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What does the new G.D.P.R., the new data law in the EU, means for you?

What does the new G.D.P.R., the new data law in the EU, means for you?

 

 

Europe has introduced one of the toughest Internet related privacy laws in the world. This law is called the General Data Protection Regulation. The changes in the law give the consumers more control of what is shared and collected about them. Companies that do not comply will be punished. However, the law is introduced but what does this new law means for you?

 

What are the new rules?

The law went into effect on May 25th. The law strengthens the personal privacy rights in general. Companies may be fined for up to 4 percent of their total revenue. For Facebook this would mean 1.6 billion dollars. Large internet platforms have a long history of trading privacy for convenience. Free services on the internet like for example Gmail collect data in return. Also, they sell personal directed advertising. However, recent scandals in the field of privacy involving social networks like Facebook and Cambridge Analytica show us the downside of this trade-off. Maybe, it is too early to know how effective the new introduced law will be, but governments all over the internet will watch.

 

Will the internet look different?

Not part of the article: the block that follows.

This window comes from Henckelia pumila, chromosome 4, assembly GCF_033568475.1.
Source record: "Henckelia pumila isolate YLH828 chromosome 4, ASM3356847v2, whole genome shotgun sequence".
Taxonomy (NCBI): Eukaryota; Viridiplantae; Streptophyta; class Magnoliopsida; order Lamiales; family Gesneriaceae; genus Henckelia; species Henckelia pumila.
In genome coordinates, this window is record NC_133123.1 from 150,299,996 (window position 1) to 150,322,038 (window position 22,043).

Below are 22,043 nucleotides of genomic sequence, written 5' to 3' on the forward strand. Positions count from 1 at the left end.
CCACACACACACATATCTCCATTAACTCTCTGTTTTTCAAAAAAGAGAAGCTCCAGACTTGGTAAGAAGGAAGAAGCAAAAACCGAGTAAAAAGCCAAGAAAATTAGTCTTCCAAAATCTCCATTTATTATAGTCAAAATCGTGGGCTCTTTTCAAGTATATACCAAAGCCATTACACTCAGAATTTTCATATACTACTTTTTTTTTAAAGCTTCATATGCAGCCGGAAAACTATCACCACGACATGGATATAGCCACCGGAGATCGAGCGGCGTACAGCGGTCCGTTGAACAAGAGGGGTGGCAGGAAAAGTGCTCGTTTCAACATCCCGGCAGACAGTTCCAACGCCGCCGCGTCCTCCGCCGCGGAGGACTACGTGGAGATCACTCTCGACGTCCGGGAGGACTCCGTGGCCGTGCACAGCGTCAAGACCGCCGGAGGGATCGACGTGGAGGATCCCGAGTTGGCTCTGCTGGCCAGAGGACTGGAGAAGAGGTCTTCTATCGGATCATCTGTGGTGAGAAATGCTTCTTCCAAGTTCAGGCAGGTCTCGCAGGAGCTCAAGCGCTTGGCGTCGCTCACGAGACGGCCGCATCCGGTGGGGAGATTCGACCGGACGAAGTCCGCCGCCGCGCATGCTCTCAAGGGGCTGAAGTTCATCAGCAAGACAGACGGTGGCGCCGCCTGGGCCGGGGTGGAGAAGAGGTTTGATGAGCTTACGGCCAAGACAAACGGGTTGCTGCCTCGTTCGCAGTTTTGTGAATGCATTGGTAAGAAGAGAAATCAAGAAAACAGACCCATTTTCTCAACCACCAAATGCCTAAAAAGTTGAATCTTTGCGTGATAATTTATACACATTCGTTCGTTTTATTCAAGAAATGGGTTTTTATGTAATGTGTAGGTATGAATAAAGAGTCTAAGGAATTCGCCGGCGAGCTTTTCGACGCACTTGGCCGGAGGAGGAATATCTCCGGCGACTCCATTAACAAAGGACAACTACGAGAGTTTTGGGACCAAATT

Actually, no. Supporters of the new law say that this law will bring huge changes in how companies operate online. However, in reality, the effect on the global internet will be very minimal. If you live in the European Union there is one change and this one will be positive for you. You will see way fewer of those appliance ads after you did some online shopping. However, this is obviously not the main reason why the law is institutionalised. The new law requires to be totally transparent about how your personal data will be handled, and you will need to give permission when they want to use it. Target ads are, due to this rule, no longer possible.

 

What are your rights?

Even if you do not notice most of the changes, some changes are worth knowing about. For example, you are able to ask companies to remove all your personal information of their servers. This applies on every organisation that is storing your personal information. You can even ask your empler (!!!)

 

If you suspect your information is not used in the right way, you can complain and go tot he national data protection centre. They are obligated by law to investigate the case. And of course, one individual going up against a giant organisation, is worthless. But this law makes it easier to complain and to get your case investigated.

 

Will it make a real difference?

Right now, it is too soon to tell. The law has therefore just been institutionalised. This may be a real unsatisfactory answer, but the long-term effects of the new law will not be known in the near future. If this law will eventually be successful depends strongly on the national enforcing of the rules. And, of course, how they use their tight budgets. European countries each have a data-protection agency which is responsible for enforcing of the law done by the national government.

 

 

Conclusion

The General Data Protection Regulation provides several ways to take action if your information is being misused. However, the question stays whether people are caring enough, or if the process of trading privacy for convenience keeps a worthwhile deal. 


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